We review this week’s new cinema releases, including BLACKHAT, THE WEDDING RINGER and CAKE…

BLACKHAT (USA/15A/132mins)
Directed by Michael Mann. Starring Chris Hemsworth, Viola Davis, Leehom Wang, Wei Tang
THE PLOT: When cyber terrorists attack power plants in both the US and China, the two governments join forces to get to the root of the problem and find the hacker. To do this, however, they need the help of convicted cyber criminal Nick Hathaway (Chris Hemsworth).
THE VERDICT: It is truly difficult to make a film about people tapping on computers interesting, even if the activity they are engaged in is catching a cyber criminal mastermind before he strikes again, and this is one of the main problems with Blackhat, one that not even the TRON/HACKERS inspired opening could help.
Each of the cast – Viola Davis, Chris Hemsworth, Leehom Wang, Wei Tang – do fine with their roles, but Morgan Davis Foehl’s script does not allow them to be fleshed out or to do anything that will not move the story along. That said, many events in the film seem to happen simply because the script said they had to, would it have been so detrimental to the film if the guy and girl didn’t hook up!?
Speaking of story, the one at the centre of BLACKHAT is relatively simple, but as son as we start getting into detail and intricacies, silliness begins to creep in. Characters are given one-line back-stories in the hope they will be more relatable, the dialogue is often filled with exposition and cheesy lines, technology works in ways that no-one has ever even thought of before and the noble band of international investigators travel around the world for seemingly no reason. Let’s not even mention the ridiculous final set piece in which people get stabbed in the head in public, with no-one so much as batting an eyelid. As well as this, as is to be expected from a film about computer hacking, the entire affair is rather dull and uninteresting, despite the efforts to the contrary.
As director, Michael Mann seems to have abandoned his trademark skill in making tightly paced, slick thrillers, making BLACKHAT bloated and often nonsensical. The film is badly shot, with key elements often out of focus, badly edited so as to be overly long and make little sense and there are even times when lines spoken in Mandarin seem to be badly dubbed over the actors’ lip movements.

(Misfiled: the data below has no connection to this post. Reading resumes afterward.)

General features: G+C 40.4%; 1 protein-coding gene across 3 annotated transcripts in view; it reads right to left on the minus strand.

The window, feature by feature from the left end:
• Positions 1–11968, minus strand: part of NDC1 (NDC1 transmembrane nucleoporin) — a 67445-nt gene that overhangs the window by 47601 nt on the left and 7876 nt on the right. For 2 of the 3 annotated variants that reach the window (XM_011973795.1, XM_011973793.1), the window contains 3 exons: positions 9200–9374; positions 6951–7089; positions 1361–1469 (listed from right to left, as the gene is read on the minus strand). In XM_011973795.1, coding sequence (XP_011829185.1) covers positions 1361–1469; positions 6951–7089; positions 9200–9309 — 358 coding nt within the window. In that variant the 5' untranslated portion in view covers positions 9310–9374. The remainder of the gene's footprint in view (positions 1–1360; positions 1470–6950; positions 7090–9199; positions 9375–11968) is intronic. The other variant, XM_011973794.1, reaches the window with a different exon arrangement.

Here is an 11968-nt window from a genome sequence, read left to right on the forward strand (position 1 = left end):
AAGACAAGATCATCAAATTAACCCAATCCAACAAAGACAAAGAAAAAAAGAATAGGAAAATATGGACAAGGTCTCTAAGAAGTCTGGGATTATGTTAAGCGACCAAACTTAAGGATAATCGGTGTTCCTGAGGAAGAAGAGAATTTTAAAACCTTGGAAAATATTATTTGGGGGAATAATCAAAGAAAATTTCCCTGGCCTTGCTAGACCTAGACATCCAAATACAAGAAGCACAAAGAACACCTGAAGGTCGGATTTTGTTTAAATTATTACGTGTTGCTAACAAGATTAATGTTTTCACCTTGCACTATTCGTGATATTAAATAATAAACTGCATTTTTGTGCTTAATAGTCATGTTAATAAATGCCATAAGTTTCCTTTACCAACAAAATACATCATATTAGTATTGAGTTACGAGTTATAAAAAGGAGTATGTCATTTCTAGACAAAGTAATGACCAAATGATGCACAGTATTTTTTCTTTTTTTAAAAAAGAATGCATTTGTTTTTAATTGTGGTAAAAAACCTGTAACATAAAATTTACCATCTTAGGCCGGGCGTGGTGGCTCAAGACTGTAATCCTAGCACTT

In all, BLACKHAT is a dull and uninteresting film about computer hacking. Attempts are made to make the characters more human and the progression more exciting, but BLACKHAT lacks style, coherence or even a sense of fun – this ain’t no HACKERS – and is filled with bad dialogue and often nauseating camera movements.
Review by Brogen Hayes

Directed by Jeremy Garelick. Starring Kevin Hart, Josh Gad, Kaley Cuoco-Sweeting, Affion Crockett, Jorge Garcia, Ken Howard, Cloris Leachman, Jenifer Lewis, Mimi Rogers.
THE PLOT: Doug Harris (Gad) is about as cool and popular as you would expect a tax barrister to be, and so, when he manages to bag himself a foxy fiance, he naturally fakes a whole bunch of wacky out-of-town buddies to impress her. When it comes to the big wedding day though, Doug will have to invite those imaginary best buds – which is where professional fake friend Jimmy Callahan (Hart) comes in, given that he specialises in being the very best best man a groom could hope for. Doug needs more than just a best man though – he needs the full Golden Tux service, which means coming up with a limo-load of cool dudes who have known, loved and partied hard with the groom. And so the big deception begins, as this Malignant 7 – this Bottom-of-the-Ocean’s 11 – set about faking a lifetime of friendship, photos and farting in harmony…
THE VERDICT: A script that has been bouncing around Hollywood since 2001, after years of retooling for various leading men double-acts, finally, on June 10th, 2013, writers Jeremy Garelick and Jay Lavender (THE BREAK UP) got the green light, with the former landing in the director’s chair for the very first time. So, given all that time, and all those rewrites, how come THE WEDDING RINGER hasn’t been firmly kicked into fine shape?
As it is, it’s one of those ridiculous comic set-ups that rarely delivers the kind of glorious silly expected. Gad and Hart work like a charm together, and the supporting cast of misfits they gather around them – who look, as Gad quips, like “the entire cast of GOONIES grew up and became rapists” – ooze comic potential, but The Wedding Ringer falls foul again and again of The Obvious Gag. You’re rarely surprised here, rarely lifted beyond the predictable. There are moments, sure, but nowhere near enough for the amount of talent here, or the amount of time it took for this film to reach the screen.
Review by Paul Byrne

CAKE (USA/15A/101mins)
Directed by Daniel Barnz. Starring Jennifer Aniston, Felicity Huffman, William H, Macy, Anna Kendrick
THE PLOT: Claire (Jennifer Aniston) lives with chronic pain, and becomes fascinated with the suicide of a young woman in her support group. As Claire focuses on Nina’s (Anna Kendrick) death and family, she is still grappling with her own tragic past, which led her to the painful place she has found herself.